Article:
32. 32. One-Way Collateral Agreements Part II  Funding cost at OIS flat  Funding benefit at unsecured debt level  Double hit: CVA & FVA Usually SSAs will have much lower credit spreads than the institution so the Funding risk effect would dominate the Credit risk one.  Difficult to value in the simple discount switch setting, however actual quoted price is unlikely to be the “fair-one”. Borrow at LIBOR + spread Receive funding at OIS flat Copyright ® 2012 Murex S.A.S. All rights reserved 34
  33. 33. Introducing the Standard CSA  New collateral support annex protocol promoted by ISDA  Aim to standardize valuation practices – Specify OIS discounting – Remove the collateral switch optionality – Align CSA to the margining mechanics of CCPs  0 Threshold, no MTA, daily margining  Cash collateral only for variation margin  Phased implementation in 2012 : transactions can be moved from legacy CSA to S-CSA  Transactions pooled in 5 Designated Collateral Currency buckets Copyright ® 2012 Murex S.A.S. All rights reserved 35
  34. 34. Introducing the Standard CSA Phase I Discounting on USD Feds Funds & corresponding FX basis curves Local currency OIS discounting (EONIA, SONIA…) CHF trades EUR trades GBP trades CHF collateral balance EUR collateral balance GBP collateral balance JPY trades JPY collateral balance CCS and other currencies USD collateral balance Margin Calls / Deliveries Counterparty Herstatt Risk! Copyright ® 2012 Murex S.A.S. All rights reserved 36
  35. 35. Introducing the Standard CSA Phase II CHF trades EUR trades GBP trades CHF collateral balance EUR collateral balance GBP collateral balance JPY trades JPY collateral balance CCS and other currencies USD collateral balance Margin Calls / Deliveries Safe settlement: PvP platform operated by ISDA Swap margins to USD (ISA method) Counterparty Copyright ® 2012 Murex S.A.S. All rights reserved 37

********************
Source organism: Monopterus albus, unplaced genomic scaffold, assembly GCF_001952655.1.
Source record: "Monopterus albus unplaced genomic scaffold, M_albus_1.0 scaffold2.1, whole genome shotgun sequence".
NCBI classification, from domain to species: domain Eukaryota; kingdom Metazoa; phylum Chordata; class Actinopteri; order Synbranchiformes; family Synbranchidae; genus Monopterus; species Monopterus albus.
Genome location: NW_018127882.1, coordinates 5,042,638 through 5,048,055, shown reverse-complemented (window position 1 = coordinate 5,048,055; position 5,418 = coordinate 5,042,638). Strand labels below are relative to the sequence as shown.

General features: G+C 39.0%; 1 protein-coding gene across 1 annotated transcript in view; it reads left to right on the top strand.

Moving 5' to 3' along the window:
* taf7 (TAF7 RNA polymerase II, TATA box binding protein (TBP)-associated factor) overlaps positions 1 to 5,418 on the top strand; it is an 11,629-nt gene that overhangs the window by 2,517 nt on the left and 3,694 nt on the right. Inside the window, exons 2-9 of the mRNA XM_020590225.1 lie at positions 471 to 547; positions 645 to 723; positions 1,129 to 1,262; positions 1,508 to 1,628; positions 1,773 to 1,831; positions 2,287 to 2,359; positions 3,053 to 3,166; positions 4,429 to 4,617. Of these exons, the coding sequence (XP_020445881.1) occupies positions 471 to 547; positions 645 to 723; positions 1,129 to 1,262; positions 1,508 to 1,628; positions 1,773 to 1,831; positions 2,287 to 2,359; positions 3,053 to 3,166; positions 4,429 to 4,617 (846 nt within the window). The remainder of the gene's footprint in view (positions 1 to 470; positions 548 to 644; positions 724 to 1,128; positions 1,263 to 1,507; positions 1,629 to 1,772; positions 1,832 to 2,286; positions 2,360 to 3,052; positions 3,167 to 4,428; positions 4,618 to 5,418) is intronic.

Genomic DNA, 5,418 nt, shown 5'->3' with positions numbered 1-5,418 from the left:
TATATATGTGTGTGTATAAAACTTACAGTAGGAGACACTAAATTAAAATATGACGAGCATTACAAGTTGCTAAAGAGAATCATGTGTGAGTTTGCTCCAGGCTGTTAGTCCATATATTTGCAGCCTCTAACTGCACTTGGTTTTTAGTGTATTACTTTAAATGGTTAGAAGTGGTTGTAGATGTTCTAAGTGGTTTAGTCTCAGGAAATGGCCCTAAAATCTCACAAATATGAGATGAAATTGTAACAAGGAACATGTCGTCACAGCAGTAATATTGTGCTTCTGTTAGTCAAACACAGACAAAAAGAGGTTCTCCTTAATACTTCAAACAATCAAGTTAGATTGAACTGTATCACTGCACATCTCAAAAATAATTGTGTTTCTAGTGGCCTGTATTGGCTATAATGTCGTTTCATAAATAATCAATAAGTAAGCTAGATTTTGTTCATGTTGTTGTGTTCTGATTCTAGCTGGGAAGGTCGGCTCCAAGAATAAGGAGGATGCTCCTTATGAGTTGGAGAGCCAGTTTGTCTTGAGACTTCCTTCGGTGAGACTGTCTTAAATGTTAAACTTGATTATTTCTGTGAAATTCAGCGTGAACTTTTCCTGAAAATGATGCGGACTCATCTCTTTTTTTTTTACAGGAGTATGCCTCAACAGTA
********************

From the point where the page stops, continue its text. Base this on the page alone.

36. 36. Moving to S-CSA: system implication   Straight-forward adaptation of the CVA Monte Carlo Engine thanks to dynamic construction of the netting and margining sets (rule-based) In practice, need to follow closely migration of trade blocks (by products, entities) from legacy CSA to SCSA margining. Counterparties Netting Nodes Margining Nodes CSA – EUR ISDA - ABC … CSA – USD* Bank ABC Legacy CSA … No collateral Copyright ® 2012 Murex S.A.S. All rights reserved 38
  37. 37. S-CSA implementation challenges ISDA : “Regardless of approach, firms will need to undertake considerable internal technology and process re-engineering work to implement the SCSA.”  Collateral systems impact: – Electronic messaging – Exposure pooling and collateral accounts by currency buckets & flexible mechanism to migrate positions off legacy CSA – Mandatory OIS discounting – Implementation of ISA & PvP processes  Front-office: – Availability of collateral eligibility criteria at point of pricing – Discount curve allocation mechanism based on CSA / SCSA mappings – For a period of time maintain local OIS curves and Basis OIS curves  CVA / FVA units – Consistent mapping of the positions to currency buckets – Multiple margining sets per netting set – Value margin conversion via ISA-type method and capture FX risk over MPR Copyright ® 2012 Murex S.A.S. All rights reserved 39